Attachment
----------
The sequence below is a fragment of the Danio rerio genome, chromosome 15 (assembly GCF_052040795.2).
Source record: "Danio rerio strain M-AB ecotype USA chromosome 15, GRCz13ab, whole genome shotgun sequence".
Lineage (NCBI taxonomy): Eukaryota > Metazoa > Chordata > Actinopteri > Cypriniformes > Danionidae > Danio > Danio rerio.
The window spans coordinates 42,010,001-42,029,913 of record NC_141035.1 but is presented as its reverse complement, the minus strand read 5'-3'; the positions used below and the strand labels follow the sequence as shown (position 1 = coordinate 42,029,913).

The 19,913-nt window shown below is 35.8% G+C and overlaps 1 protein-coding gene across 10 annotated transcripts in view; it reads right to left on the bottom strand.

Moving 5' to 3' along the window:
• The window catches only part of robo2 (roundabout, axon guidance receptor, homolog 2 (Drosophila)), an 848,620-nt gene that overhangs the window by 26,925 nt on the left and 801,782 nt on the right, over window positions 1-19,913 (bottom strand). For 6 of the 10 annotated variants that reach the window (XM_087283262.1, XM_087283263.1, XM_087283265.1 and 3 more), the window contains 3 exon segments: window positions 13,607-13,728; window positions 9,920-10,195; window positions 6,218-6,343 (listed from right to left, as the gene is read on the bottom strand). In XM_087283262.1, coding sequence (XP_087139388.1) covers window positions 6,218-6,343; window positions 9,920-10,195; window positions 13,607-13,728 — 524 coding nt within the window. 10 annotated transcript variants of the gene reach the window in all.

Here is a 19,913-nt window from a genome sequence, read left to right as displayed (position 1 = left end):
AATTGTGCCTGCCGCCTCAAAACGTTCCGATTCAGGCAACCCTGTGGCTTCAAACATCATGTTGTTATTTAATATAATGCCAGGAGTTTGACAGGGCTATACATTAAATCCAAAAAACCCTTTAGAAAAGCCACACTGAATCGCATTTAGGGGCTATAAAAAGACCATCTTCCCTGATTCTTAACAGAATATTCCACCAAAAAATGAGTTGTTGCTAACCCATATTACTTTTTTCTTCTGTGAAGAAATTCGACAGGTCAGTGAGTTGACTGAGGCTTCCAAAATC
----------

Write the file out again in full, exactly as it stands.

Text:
The sequence below is a fragment of the Danio rerio genome, chromosome 15 (assembly GCF_052040795.2).
Source record: "Danio rerio strain M-AB ecotype USA chromosome 15, GRCz13ab, whole genome shotgun sequence".
Lineage (NCBI taxonomy): Eukaryota > Metazoa > Chordata > Actinopteri > Cypriniformes > Danionidae > Danio > Danio rerio.
The window spans coordinates 42,010,001-42,029,913 of record NC_141035.1 but is presented as its reverse complement, the minus strand read 5'-3'; the positions used below and the strand labels follow the sequence as shown (position 1 = coordinate 42,029,913).

The 19,913-nt window shown below is 35.8% G+C and overlaps 1 protein-coding gene across 10 annotated transcripts in view; it reads right to left on the bottom strand.

Moving 5' to 3' along the window:
• The window catches only part of robo2 (roundabout, axon guidance receptor, homolog 2 (Drosophila)), an 848,620-nt gene that overhangs the window by 26,925 nt on the left and 801,782 nt on the right, over window positions 1-19,913 (bottom strand). For 6 of the 10 annotated variants that reach the window (XM_087283262.1, XM_087283263.1, XM_087283265.1 and 3 more), the window contains 3 exon segments: window positions 13,607-13,728; window positions 9,920-10,195; window positions 6,218-6,343 (listed from right to left, as the gene is read on the bottom strand). In XM_087283262.1, coding sequence (XP_087139388.1) covers window positions 6,218-6,343; window positions 9,920-10,195; window positions 13,607-13,728 — 524 coding nt within the window. 10 annotated transcript variants of the gene reach the window in all.

Here is a 19,913-nt window from a genome sequence, read left to right as displayed (position 1 = left end):
AATTGTGCCTGCCGCCTCAAAACGTTCCGATTCAGGCAACCCTGTGGCTTCAAACATCATGTTGTTATTTAATATAATGCCAGGAGTTTGACAGGGCTATACATTAAATCCAAAAAACCCTTTAGAAAAGCCACACTGAATCGCATTTAGGGGCTATAAAAAGACCATCTTCCCTGATTCTTAACAGAATATTCCACCAAAAAATGAGTTGTTGCTAACCCATATTACTTTTTTCTTCTGTGAAGAAATTCGACAGGTCAGTGAGTTGACTGAGGCTTCCAAAATC